Newsradio 938 (now 938Live) Image hosted by

Willa Hsueh's page in UCLA Medicine Image hosted by

Ministry of Health Image hosted by

View My Stats

OTGV #43 - AIDS Stigma

Broadcast Date: 01/12/2003


But the biggest challenge of HIV/AIDS isn't fighting the disease itself but the discrimination and stigma that come along with it.

Tune in to this week's On the Grapevine as Chong Ching Liang discusses the difficulties of being a HIV/AIDS patient.


Some 20 years after the world was first alerted to Aids, the pandemic has become what UN chief Kofi Annan says is one of the world's biggest security threats

Worldwide, some 40 million people have been infected with HIV/Aids

In Singapore, 201 people tested positive for HIV in the first ten months of this year (2003).

It was a seven percent increase over the same period last year.

Despite the threat posed by Aids, the world it seems lacks political will to fight it

What's worse, many shun those who have it.

Hi Welcome to On the Grapevine with me Chong Ching Liang.

How big is the stigma surrounding HIV/AIDS patients and their family?

Well, for a start even getting a place in a school for your HIV/AIDS child is a daunting task.

Noraini adopted Ariq, her son, before she even knew he has AIDS.

When it was discovered that he's HIV positive, her family's ties with him became even stronger, so strong that they wouldn't give him up.

Now, Ariq is three years old, and Noraini and her husband will need to look for a school for him.

They know it isn't going to be easy.

"Right now we have not register him for any schools because a few weeks ago, SPH did some surveys and from the surveys we understand that no schools will want to accept him because of his condition. They are afraid that other parents will not agree with him being in school. I dare not try. Right now we've seen what Ariq has gone thru, so... honestly, I am afraid of rejection."

The last two years have seen a series of high-profile AIDS prevention campaigns across all media here.

The infamous tombstone as headboard of a bed was seen on TV, in newspapers, and near bus-stops and train stations.

But such campaigns are sometimes a double-edged sword.

AIDS sufferers may be further stigmatised by the reinforcement of public perception that HIV/AIDs is an immoral disease.

Minister of State for Health Balaji Sadasivan calls this type of labelling as problematic.

Dr Balaji says Ariq is a prime example of why such stigma mustn't be entertained.

"It's wrong to call it an immoral disease particularly in referring to the disease and then refering to the child. That child was totally innocent. The linkage of the two actually helps create bias and this is what we must all ensure that we do not do. Now KK Hospital and social groups will work as hard as possible to integrate children with AIDS in society try our best to ensure that no discrimination is against them because they are innocent. We will work with schools, we will work with parents, we will work with society to ensure they are integrated."

In Singapore, the Action for Aids group seeks to create greater awareness and understanding for those with Aids.

Its Vice-President, Brenton Wong, on what sets HIV/AIDS sufferers apart.

"Why HIV/AIDS is so different from other diseases or treated differently is because of the perception and ignorance involved and the heavy stigma and discrimination. And that stigma and discrimination heavily impacts on prevention efforts as well as care for the patient because even now we have patients who do not want to go to the CDC for treatment because they do not want to even be seen there."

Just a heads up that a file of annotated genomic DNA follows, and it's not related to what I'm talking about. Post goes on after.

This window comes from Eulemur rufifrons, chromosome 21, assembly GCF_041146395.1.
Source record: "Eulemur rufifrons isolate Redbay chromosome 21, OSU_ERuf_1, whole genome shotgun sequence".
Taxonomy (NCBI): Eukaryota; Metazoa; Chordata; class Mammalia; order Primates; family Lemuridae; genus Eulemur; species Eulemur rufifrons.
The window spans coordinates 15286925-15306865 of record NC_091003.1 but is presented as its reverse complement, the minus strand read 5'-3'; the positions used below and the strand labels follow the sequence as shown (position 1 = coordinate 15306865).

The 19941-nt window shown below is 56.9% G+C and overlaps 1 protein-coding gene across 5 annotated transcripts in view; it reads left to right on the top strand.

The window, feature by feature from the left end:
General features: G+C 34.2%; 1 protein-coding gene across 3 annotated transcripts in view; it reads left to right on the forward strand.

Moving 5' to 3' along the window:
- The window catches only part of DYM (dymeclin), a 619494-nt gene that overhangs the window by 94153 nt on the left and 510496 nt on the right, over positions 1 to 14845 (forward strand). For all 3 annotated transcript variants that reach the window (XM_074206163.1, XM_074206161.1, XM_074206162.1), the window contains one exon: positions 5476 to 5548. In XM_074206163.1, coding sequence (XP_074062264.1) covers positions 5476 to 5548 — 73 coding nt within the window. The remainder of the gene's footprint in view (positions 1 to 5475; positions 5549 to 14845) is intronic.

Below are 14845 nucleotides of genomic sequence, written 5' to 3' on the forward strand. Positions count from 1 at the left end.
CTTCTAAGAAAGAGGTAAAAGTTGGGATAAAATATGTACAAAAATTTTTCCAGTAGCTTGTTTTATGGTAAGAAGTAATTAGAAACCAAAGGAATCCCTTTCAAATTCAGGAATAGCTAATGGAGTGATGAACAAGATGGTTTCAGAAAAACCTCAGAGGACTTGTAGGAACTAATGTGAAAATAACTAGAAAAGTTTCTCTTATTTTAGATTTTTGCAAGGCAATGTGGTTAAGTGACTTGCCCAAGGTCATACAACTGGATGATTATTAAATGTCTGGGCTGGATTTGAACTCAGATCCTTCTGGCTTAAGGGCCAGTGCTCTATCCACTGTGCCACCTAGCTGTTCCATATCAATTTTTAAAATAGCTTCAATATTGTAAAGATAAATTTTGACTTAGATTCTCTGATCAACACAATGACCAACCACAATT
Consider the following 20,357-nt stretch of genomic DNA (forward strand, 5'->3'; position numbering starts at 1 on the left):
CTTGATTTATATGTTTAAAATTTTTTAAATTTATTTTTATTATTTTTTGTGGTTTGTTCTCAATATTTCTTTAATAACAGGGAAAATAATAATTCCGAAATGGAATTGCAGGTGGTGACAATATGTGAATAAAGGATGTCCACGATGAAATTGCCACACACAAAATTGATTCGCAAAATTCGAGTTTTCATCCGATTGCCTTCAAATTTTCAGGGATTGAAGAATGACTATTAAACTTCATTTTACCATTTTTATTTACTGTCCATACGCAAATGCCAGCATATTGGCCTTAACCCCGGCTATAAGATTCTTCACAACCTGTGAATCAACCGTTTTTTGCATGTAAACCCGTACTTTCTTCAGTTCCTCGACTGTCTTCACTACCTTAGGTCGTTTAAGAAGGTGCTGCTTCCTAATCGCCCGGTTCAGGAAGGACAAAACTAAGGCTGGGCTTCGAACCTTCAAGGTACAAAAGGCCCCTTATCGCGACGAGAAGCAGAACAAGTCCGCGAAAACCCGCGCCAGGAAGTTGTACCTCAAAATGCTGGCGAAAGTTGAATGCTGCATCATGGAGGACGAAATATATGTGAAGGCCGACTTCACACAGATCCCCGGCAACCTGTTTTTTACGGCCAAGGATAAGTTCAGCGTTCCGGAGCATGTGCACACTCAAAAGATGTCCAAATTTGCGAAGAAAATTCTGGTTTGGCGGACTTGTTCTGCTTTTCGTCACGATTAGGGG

In fact, until recently, all hospices had refused to admit HIV/AIDS patients, saying their staff would resign out of fear.

Is this disease then the modern equivalent of leprosy, where sufferers are shunned and ostracised by society?

Dr Balaji says not on his watch.

"As Brenton pointed out, we are very serious about preventing discrimination against AIDS. And we issued a directive to the hospices that they are not allowed to discriminate against AIDS patients. And that directive is for all health establishments. We will have to work with schools and work with the Ministry of Education."

The Singaporean society has always considered itself to be conservative.

But conservatism can be used as an excuse not to change.

Singaporean parents delegate the sexual education of their children to the schools and other external agents.

There's almost a delusional belief that if you don't talk about sex, then their children won't be tempted carnally.

Noraini says it is difficult to talk about sex education, and sexually transmitted infections, let alone HIV/AIDS.

"Most of the time when we talk about HIV/AIDS, people tend to shun from the topic. It's a taboo to discuss AIDS at all. So when the story of Ariq came out in media, many people, you know, were afraid to come forward and talk to us."

Wrongly held taboos kill life.

Actor Gillian Anderson or Agent Scully in X-Files with her take during the BBC radio show, Talking Point.

"Sure it's tough but it's a fact of our life in the world that we are living in today. And I think it's absolutely necessary for us to put all our squeamishness and the taboo behind us in - effectively to save lives. And that should come first and foremost."

Even if there exists a cure tomorrow, Singaporeans and indeed the world must still change their views for HIV/AIDS to be combatted effectively.

Noraini with this plea for compassion.

"I hope Singaporean family members will give support to their family members who are infected with the disease because they need the emotional as well as the moral support. The disease itself is a punishment whatever you may call it. So as families we have to give a strong moral and emotional support to people who have AIDS."

This is Chong Ching Liang for Newsradio 938.


Related Links:

Newsradio 938 (now 938Live) Image hosted by

UNAIDS Image hosted by

Ministry of Health Image hosted by

Action for AIDS Image hosted by

View My Stats